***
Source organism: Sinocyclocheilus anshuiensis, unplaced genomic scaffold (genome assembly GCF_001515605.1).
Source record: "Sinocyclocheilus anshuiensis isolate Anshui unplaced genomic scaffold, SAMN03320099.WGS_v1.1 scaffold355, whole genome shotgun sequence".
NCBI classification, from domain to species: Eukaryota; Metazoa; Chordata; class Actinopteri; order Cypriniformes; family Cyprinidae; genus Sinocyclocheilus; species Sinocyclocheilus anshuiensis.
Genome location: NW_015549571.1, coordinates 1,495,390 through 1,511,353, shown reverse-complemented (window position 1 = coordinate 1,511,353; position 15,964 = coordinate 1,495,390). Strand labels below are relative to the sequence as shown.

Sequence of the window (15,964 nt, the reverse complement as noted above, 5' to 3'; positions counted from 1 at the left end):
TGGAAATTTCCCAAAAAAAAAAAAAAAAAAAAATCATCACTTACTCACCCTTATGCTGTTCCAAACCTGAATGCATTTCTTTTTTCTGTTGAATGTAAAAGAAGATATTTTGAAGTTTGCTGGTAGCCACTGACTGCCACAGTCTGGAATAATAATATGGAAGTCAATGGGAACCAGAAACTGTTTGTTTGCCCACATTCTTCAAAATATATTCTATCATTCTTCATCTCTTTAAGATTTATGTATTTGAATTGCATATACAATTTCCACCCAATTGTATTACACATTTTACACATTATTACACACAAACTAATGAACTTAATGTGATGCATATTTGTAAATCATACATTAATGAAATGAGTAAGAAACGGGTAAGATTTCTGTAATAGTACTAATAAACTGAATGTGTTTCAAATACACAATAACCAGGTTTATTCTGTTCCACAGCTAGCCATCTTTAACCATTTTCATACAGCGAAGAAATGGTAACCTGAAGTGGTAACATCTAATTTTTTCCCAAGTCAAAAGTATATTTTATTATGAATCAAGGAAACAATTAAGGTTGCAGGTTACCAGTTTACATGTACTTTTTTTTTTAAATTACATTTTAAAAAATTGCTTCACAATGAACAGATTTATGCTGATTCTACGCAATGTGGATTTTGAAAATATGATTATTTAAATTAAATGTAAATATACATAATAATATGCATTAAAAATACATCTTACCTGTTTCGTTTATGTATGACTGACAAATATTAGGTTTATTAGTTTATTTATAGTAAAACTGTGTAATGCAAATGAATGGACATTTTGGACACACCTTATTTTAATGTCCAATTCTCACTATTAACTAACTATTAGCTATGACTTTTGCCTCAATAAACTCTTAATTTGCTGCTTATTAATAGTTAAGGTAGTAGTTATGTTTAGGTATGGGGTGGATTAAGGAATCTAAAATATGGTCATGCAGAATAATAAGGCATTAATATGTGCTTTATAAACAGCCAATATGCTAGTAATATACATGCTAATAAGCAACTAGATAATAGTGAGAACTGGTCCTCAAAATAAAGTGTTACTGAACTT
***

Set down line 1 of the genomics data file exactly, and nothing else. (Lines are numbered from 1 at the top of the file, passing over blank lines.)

Source organism: Sinocyclocheilus anshuiensis, unplaced genomic scaffold (genome assembly GCF_001515605.1).